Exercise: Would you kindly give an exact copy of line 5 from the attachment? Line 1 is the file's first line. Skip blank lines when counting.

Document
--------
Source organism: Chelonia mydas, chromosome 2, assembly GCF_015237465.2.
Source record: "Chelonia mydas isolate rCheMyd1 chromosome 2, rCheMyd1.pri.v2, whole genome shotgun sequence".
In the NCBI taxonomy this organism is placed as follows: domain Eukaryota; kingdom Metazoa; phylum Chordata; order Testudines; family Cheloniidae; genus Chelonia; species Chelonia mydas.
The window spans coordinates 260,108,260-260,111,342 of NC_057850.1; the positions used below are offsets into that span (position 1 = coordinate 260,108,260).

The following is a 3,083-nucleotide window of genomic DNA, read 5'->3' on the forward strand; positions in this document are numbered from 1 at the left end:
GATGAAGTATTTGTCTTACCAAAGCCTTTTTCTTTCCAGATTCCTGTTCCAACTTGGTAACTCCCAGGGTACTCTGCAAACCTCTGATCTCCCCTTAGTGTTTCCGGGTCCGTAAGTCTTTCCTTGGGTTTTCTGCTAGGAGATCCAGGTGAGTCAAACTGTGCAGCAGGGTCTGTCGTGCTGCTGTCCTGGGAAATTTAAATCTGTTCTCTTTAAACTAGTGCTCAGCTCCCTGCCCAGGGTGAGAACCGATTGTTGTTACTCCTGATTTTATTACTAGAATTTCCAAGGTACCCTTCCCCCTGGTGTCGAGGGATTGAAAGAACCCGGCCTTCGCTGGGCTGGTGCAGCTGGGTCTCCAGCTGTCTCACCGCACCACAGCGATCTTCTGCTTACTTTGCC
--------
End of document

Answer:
The following is a 3,083-nucleotide window of genomic DNA, read 5'->3' on the forward strand; positions in this document are numbered from 1 at the left end: